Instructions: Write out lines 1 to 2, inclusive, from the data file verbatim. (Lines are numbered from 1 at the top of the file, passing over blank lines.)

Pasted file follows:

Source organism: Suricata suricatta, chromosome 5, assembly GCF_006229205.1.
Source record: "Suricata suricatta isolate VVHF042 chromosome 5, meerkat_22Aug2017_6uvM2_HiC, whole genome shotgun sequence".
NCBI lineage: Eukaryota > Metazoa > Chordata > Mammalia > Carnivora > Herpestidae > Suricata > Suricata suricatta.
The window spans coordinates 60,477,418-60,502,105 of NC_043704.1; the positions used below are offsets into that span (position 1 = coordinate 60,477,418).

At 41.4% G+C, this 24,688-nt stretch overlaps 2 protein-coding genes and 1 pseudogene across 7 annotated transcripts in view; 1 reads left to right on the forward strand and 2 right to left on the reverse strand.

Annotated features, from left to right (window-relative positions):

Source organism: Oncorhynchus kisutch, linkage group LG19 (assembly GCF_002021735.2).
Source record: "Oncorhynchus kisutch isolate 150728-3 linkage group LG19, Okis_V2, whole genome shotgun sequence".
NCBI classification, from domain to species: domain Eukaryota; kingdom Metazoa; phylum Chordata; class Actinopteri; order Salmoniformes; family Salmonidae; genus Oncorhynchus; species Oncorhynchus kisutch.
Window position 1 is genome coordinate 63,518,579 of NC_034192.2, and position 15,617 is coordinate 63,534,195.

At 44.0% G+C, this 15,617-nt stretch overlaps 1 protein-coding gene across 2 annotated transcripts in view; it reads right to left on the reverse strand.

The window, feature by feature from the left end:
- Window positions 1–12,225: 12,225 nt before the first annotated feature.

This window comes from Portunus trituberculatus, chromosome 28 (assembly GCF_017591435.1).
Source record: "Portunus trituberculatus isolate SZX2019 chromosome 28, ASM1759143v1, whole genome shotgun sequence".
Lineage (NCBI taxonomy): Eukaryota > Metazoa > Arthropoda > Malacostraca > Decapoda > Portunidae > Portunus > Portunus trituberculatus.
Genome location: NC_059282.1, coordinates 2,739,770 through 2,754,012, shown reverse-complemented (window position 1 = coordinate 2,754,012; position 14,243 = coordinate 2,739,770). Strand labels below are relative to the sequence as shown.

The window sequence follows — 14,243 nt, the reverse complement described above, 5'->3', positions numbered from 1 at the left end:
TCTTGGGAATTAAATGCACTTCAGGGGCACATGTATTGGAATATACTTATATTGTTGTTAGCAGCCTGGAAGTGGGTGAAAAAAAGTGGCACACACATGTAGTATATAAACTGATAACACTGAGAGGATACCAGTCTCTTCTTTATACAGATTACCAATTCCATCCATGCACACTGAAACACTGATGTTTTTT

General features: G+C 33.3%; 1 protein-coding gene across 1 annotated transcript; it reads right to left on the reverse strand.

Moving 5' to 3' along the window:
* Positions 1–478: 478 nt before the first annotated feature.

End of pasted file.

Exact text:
Source organism: Suricata suricatta, chromosome 5, assembly GCF_006229205.1.
Source record: "Suricata suricatta isolate VVHF042 chromosome 5, meerkat_22Aug2017_6uvM2_HiC, whole genome shotgun sequence".